Brazilian coffee production at Paraiso farm

Brazilian coffee production - frost damage

Brazilian Coffee Production

Brazilian coffee production has been severely affected by recent weather in the Minas Gerais and Sao Paulo areas of Brazil. Coffee trees don't cope well with low temperatures, and frost can quickly destroy large areas of coffee trees, which can significantly reduce the amount of coffee expected from each tree.

This blog post will discuss global coffee prices, weather challenges, and the effect of frost on Brazilian coffee production.

Global Coffee Prices

Global coffee prices are often a challenging concept to fully understand. On a very basic level, a change to supply in a producing country like Brazil can have a massive effect on the commodity price. This is often hard to fully understand; why should more or less supply from Brazil affect the selling price of coffee in Rwanda!? There are often times when coffee production might be more challenging in certain countries, but the global commodity price for coffee could be at an all-time low due to a bumper harvest in countries like Brazil and Vietnam, and this can cause prices challenges for producers. This is one of the reasons why we focus on direct trade buying at prices that are set by the producers. For example, Rwanda farmers might have a challenging harvest and might need to sell their coffee at a higher price, and we consider this and not the global commodity price. 

Global coffee prices are usually affected by supply and demand from the largest producing countries around the world, typically Brazil and Vietnam (there are other factors). The recent news regarding Brazilian coffee production challenges has caused a significant spike in prices. While we still see prices below mid-2017, they are at their highest levels for 3 years.

Coffee commodity prices over the last 6 months:

Commodity coffee prices

Frost in Brazil 

So what has caused this recent spike? Coffee producers in Brazil have had a tough year. Harvest volumes were a bit lower during the 2020-2021 harvest season pushing prices up. This is understandable as producers will need to sell their coffee at a higher price if they have less of it available to sell. Harvest volumes can be affected by many factors, including weather and the natural cycle of coffee trees. The most significant factor this year is the recent frost. Coffee trees do not tolerate cold weather, especially temperatures below 0. Even a brief period of frost can do very significant damage to coffee trees. On July 20th several weather stations around coffee-producing areas in Central and Northern SDM, Cerrado, and Mogiana reported dangerously low temperatures. Over the last week, coffee producers have been observing the damage, and predictions show that up to 20% of coffee trees have been affected by the frost. It's difficult to determine how much of the harvest will be lost, but initial findings indicate that it could be between 3 and 15%, depending on the area. While this might not seem like an exceptionally high number, it will add to the deficit seen last year.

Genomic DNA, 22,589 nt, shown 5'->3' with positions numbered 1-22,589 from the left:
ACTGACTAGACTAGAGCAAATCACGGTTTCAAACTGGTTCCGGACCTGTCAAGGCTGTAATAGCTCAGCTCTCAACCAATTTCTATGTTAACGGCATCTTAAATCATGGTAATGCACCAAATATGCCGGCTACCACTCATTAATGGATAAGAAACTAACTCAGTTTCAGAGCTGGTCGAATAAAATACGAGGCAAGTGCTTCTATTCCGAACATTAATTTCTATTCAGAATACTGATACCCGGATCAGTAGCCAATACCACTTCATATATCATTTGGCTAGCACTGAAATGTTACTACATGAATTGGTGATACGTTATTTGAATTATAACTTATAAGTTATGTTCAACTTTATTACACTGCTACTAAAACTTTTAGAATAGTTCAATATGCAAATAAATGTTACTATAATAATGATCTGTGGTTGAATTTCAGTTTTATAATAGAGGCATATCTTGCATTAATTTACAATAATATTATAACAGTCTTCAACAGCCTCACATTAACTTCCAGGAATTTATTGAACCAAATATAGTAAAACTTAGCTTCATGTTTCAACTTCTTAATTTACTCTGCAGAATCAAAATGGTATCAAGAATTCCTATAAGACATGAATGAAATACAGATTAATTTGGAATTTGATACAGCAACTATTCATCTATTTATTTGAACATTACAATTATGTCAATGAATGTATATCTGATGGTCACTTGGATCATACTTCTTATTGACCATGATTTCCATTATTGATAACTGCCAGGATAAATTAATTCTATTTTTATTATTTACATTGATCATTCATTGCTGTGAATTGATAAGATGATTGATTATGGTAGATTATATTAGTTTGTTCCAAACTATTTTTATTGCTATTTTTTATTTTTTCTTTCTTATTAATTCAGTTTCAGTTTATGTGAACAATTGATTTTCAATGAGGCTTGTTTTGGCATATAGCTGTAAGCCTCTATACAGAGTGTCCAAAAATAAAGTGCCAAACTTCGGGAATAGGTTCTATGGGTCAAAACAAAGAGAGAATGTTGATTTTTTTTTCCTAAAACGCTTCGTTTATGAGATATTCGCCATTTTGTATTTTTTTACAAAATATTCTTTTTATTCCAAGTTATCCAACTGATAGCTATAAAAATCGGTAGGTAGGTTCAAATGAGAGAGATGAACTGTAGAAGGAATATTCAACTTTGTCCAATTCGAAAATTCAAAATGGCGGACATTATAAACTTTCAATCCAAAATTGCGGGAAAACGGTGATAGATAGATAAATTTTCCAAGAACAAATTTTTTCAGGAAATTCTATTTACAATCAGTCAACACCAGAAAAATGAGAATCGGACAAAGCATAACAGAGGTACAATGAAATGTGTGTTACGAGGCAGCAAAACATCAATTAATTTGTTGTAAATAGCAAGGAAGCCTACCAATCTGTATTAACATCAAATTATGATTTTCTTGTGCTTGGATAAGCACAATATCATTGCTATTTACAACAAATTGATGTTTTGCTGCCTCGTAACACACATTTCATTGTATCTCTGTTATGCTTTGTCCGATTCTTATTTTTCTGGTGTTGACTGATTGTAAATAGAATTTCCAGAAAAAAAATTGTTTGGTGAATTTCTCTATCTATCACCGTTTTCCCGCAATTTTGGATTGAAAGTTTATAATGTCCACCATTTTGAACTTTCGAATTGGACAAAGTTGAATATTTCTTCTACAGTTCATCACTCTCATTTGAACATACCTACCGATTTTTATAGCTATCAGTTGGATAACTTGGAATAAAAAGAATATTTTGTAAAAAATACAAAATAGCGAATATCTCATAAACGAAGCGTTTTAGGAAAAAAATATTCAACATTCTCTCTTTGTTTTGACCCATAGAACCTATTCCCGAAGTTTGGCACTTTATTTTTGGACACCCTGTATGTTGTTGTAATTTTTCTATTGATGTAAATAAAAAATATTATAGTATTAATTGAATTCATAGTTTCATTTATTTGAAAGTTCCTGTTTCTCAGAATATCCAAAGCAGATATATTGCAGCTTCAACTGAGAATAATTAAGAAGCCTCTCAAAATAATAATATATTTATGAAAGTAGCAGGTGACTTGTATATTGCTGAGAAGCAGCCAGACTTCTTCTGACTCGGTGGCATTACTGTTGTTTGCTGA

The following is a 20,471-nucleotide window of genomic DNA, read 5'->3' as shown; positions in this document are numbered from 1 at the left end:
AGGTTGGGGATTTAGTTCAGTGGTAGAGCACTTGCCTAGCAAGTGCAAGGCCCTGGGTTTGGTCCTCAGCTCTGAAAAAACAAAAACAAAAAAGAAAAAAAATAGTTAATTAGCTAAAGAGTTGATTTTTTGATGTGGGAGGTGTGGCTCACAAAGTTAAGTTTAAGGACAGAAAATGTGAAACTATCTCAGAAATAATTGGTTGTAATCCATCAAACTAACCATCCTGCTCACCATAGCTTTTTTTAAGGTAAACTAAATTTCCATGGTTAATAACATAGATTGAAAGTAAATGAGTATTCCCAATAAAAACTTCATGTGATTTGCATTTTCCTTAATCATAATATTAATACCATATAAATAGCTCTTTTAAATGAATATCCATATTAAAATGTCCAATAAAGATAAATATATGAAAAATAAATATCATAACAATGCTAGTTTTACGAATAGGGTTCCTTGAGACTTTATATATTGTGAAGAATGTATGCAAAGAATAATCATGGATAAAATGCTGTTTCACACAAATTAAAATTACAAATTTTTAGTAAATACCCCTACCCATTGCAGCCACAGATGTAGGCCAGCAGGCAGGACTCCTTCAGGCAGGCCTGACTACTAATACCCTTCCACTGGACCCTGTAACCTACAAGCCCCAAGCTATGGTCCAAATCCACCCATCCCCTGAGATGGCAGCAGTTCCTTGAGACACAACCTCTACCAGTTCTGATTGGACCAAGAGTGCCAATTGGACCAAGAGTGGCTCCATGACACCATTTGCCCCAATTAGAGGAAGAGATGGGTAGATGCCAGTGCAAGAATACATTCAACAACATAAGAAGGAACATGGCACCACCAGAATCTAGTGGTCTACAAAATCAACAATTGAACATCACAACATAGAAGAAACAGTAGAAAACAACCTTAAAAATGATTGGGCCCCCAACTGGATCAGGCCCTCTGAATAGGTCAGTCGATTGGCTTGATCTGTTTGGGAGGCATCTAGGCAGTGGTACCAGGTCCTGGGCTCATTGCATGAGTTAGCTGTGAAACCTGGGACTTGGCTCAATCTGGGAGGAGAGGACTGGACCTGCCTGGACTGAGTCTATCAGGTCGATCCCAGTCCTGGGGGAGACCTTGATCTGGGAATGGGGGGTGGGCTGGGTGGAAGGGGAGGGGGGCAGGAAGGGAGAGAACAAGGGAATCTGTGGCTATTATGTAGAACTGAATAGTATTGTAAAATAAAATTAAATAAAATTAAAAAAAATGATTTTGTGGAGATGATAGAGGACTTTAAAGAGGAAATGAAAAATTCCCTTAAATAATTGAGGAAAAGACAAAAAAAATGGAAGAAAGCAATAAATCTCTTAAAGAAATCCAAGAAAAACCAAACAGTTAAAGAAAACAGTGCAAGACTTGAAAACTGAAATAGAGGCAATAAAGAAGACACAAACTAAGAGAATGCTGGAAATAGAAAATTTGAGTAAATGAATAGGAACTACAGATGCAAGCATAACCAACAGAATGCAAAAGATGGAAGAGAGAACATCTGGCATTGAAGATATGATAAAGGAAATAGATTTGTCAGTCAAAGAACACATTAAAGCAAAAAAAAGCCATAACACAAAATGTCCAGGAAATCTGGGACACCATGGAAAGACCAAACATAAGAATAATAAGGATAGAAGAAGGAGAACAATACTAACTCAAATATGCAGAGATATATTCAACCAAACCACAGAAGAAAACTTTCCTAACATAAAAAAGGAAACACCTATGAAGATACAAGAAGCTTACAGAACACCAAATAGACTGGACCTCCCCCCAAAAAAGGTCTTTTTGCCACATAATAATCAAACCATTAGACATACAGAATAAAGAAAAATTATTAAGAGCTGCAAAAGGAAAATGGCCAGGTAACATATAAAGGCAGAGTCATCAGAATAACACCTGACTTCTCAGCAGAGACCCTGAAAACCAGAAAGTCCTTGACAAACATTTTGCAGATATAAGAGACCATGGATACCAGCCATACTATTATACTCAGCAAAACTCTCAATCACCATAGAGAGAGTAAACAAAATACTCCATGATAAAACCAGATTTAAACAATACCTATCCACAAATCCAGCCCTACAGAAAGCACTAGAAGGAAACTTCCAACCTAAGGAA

Frost on coffee trees in Brazil:

Brazilian coffee production affected by frost

This prediction of lower volumes and a potential deficit in coffee from Brazil has very quickly pushed up the global commodity coffee price and could have quite a large effect on the price of coffee here in the UK.

Our coffee prices

At the moment, our coffee prices are unlikely to be affected by the increase in the commodity price. We focus on direct trade coffees and have a really good stock of Rwanda, Brazil, Kenya and Costa Rica, all purchased at direct, fixed prices. The challenges will start to become apparent in the next 6 months when we need to look at new, fresh crop coffee, mainly from Brazil. Fortunately, Inhame farm in Brazil hasn't been affected by the frost, which is great news! However, their lower yields from last year combined with a general increase in the price of coffee from Brazil could mean that we will be expected to pay a higher price for their coffee mainly due to the effect of supply and demand. If there is a high demand for Brazilian coffee scoring 84+ then the owners of Inhame will look to sell their coffees to roasters willing to pay the best prices. And, to be completely honest, this is entirely fair! We've already started to discuss prices and how things might pan out over the coming months, and we will aim to keep our customers updated if we have any more interesting information to share.

If you've made it to the bottom of this blog post, thanks for taking the time to read it! It's a challenging year for producers in Brazil, Covid has made life very tough for many, and the added weather-related problems have created many more challenges. Please continue to buy good quality, direct trade coffees as this helps to support hard-working, dedicated Brazilian coffee producers. 

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